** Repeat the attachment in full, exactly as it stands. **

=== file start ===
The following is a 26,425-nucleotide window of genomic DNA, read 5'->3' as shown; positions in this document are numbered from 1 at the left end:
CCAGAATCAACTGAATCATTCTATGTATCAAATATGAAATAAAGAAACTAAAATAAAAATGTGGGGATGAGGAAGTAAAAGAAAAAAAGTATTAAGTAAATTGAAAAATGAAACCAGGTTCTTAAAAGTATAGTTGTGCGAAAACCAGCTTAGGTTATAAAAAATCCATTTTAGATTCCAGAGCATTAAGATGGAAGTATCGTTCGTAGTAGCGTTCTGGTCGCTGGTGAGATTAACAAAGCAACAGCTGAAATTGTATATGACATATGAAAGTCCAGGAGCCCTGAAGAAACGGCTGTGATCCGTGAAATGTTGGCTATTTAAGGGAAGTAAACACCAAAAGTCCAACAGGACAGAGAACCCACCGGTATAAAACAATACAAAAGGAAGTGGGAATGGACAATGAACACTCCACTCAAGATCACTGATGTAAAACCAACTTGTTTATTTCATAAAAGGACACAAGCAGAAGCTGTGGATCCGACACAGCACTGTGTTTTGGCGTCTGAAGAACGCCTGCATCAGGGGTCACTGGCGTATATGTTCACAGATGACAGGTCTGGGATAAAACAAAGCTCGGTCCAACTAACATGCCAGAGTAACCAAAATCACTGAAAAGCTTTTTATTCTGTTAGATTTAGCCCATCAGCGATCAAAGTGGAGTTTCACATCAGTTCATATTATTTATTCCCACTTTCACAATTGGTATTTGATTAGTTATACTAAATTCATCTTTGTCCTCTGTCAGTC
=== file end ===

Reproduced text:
The following is a 26,425-nucleotide window of genomic DNA, read 5'->3' as shown; positions in this document are numbered from 1 at the left end:
CCAGAATCAACTGAATCATTCTATGTATCAAATATGAAATAAAGAAACTAAAATAAAAATGTGGGGATGAGGAAGTAAAAGAAAAAAAGTATTAAGTAAATTGAAAAATGAAACCAGGTTCTTAAAAGTATAGTTGTGCGAAAACCAGCTTAGGTTATAAAAAATCCATTTTAGATTCCAGAGCATTAAGATGGAAGTATCGTTCGTAGTAGCGTTCTGGTCGCTGGTGAGATTAACAAAGCAACAGCTGAAATTGTATATGACATATGAAAGTCCAGGAGCCCTGAAGAAACGGCTGTGATCCGTGAAATGTTGGCTATTTAAGGGAAGTAAACACCAAAAGTCCAACAGGACAGAGAACCCACCGGTATAAAACAATACAAAAGGAAGTGGGAATGGACAATGAACACTCCACTCAAGATCACTGATGTAAAACCAACTTGTTTATTTCATAAAAGGACACAAGCAGAAGCTGTGGATCCGACACAGCACTGTGTTTTGGCGTCTGAAGAACGCCTGCATCAGGGGTCACTGGCGTATATGTTCACAGATGACAGGTCTGGGATAAAACAAAGCTCGGTCCAACTAACATGCCAGAGTAACCAAAATCACTGAAAAGCTTTTTATTCTGTTAGATTTAGCCCATCAGCGATCAAAGTGGAGTTTCACATCAGTTCATATTATTTATTCCCACTTTCACAATTGGTATTTGATTAGTTATACTAAATTCATCTTTGTCCTCTGTCAGTC